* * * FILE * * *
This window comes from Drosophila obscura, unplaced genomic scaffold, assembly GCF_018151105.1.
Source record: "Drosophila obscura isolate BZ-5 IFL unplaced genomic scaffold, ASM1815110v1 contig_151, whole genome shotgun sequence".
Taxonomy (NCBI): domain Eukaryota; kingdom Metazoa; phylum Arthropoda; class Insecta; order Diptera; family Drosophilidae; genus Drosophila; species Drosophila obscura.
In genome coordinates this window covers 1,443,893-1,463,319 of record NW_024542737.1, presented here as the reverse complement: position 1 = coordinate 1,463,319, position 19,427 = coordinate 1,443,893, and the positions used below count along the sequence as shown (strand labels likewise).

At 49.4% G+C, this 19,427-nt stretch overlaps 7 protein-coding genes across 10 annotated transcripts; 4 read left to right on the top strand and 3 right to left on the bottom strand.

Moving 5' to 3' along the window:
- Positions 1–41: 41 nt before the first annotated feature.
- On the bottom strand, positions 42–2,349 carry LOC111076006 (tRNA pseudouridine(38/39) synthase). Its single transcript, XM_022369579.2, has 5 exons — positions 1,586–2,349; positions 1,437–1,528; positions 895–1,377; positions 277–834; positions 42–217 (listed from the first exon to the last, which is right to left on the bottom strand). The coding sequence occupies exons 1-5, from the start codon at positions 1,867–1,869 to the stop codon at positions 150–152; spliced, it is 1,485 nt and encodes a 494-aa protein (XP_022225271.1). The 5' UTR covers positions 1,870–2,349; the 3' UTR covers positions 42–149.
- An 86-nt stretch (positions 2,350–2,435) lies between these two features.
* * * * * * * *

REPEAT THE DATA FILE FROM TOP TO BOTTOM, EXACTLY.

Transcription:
This window comes from Drosophila obscura, unplaced genomic scaffold, assembly GCF_018151105.1.
Source record: "Drosophila obscura isolate BZ-5 IFL unplaced genomic scaffold, ASM1815110v1 contig_151, whole genome shotgun sequence".
Taxonomy (NCBI): domain Eukaryota; kingdom Metazoa; phylum Arthropoda; class Insecta; order Diptera; family Drosophilidae; genus Drosophila; species Drosophila obscura.
In genome coordinates this window covers 1,443,893-1,463,319 of record NW_024542737.1, presented here as the reverse complement: position 1 = coordinate 1,463,319, position 19,427 = coordinate 1,443,893, and the positions used below count along the sequence as shown (strand labels likewise).

At 49.4% G+C, this 19,427-nt stretch overlaps 7 protein-coding genes across 10 annotated transcripts; 4 read left to right on the top strand and 3 right to left on the bottom strand.

Moving 5' to 3' along the window:
- Positions 1–41: 41 nt before the first annotated feature.
- On the bottom strand, positions 42–2,349 carry LOC111076006 (tRNA pseudouridine(38/39) synthase). Its single transcript, XM_022369579.2, has 5 exons — positions 1,586–2,349; positions 1,437–1,528; positions 895–1,377; positions 277–834; positions 42–217 (listed from the first exon to the last, which is right to left on the bottom strand). The coding sequence occupies exons 1-5, from the start codon at positions 1,867–1,869 to the stop codon at positions 150–152; spliced, it is 1,485 nt and encodes a 494-aa protein (XP_022225271.1). The 5' UTR covers positions 1,870–2,349; the 3' UTR covers positions 42–149.
- An 86-nt stretch (positions 2,350–2,435) lies between these two features.